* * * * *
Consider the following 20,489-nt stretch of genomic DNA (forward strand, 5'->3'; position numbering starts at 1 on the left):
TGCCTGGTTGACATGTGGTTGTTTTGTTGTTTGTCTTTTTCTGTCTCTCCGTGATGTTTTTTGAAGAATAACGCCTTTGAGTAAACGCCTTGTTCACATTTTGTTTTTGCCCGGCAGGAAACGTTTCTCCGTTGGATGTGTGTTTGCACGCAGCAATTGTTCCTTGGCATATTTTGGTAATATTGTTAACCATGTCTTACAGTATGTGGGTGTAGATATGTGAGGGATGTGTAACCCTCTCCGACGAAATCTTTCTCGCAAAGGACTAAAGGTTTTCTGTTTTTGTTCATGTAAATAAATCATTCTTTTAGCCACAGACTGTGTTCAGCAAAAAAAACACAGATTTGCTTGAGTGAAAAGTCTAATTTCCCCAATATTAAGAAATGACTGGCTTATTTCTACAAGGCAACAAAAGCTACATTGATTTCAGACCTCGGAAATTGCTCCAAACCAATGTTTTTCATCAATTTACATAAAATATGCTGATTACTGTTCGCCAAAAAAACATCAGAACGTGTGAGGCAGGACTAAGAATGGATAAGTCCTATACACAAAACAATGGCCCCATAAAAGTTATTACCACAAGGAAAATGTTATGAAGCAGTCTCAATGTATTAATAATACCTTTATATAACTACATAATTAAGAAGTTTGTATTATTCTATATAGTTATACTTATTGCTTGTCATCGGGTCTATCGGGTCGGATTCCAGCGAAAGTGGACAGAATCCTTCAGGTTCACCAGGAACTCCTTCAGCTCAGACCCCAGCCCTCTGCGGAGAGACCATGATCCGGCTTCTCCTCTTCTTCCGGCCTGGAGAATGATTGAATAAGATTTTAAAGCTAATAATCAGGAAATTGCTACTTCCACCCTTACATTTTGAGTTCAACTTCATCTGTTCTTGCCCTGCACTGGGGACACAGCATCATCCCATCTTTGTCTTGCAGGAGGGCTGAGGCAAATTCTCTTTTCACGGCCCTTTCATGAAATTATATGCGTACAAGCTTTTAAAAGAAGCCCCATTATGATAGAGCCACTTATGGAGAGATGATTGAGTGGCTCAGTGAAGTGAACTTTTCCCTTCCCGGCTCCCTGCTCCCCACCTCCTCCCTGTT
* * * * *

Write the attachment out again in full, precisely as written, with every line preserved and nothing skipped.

Consider the following 20,489-nt stretch of genomic DNA (forward strand, 5'->3'; position numbering starts at 1 on the left):
TGCCTGGTTGACATGTGGTTGTTTTGTTGTTTGTCTTTTTCTGTCTCTCCGTGATGTTTTTTGAAGAATAACGCCTTTGAGTAAACGCCTTGTTCACATTTTGTTTTTGCCCGGCAGGAAACGTTTCTCCGTTGGATGTGTGTTTGCACGCAGCAATTGTTCCTTGGCATATTTTGGTAATATTGTTAACCATGTCTTACAGTATGTGGGTGTAGATATGTGAGGGATGTGTAACCCTCTCCGACGAAATCTTTCTCGCAAAGGACTAAAGGTTTTCTGTTTTTGTTCATGTAAATAAATCATTCTTTTAGCCACAGACTGTGTTCAGCAAAAAAAACACAGATTTGCTTGAGTGAAAAGTCTAATTTCCCCAATATTAAGAAATGACTGGCTTATTTCTACAAGGCAACAAAAGCTACATTGATTTCAGACCTCGGAAATTGCTCCAAACCAATGTTTTTCATCAATTTACATAAAATATGCTGATTACTGTTCGCCAAAAAAACATCAGAACGTGTGAGGCAGGACTAAGAATGGATAAGTCCTATACACAAAACAATGGCCCCATAAAAGTTATTACCACAAGGAAAATGTTATGAAGCAGTCTCAATGTATTAATAATACCTTTATATAACTACATAATTAAGAAGTTTGTATTATTCTATATAGTTATACTTATTGCTTGTCATCGGGTCTATCGGGTCGGATTCCAGCGAAAGTGGACAGAATCCTTCAGGTTCACCAGGAACTCCTTCAGCTCAGACCCCAGCCCTCTGCGGAGAGACCATGATCCGGCTTCTCCTCTTCTTCCGGCCTGGAGAATGATTGAATAAGATTTTAAAGCTAATAATCAGGAAATTGCTACTTCCACCCTTACATTTTGAGTTCAACTTCATCTGTTCTTGCCCTGCACTGGGGACACAGCATCATCCCATCTTTGTCTTGCAGGAGGGCTGAGGCAAATTCTCTTTTCACGGCCCTTTCATGAAATTATATGCGTACAAGCTTTTAAAAGAAGCCCCATTATGATAGAGCCACTTATGGAGAGATGATTGAGTGGCTCAGTGAAGTGAACTTTTCCCTTCCCGGCTCCCTGCTCCCCACCTCCTCCCTGTT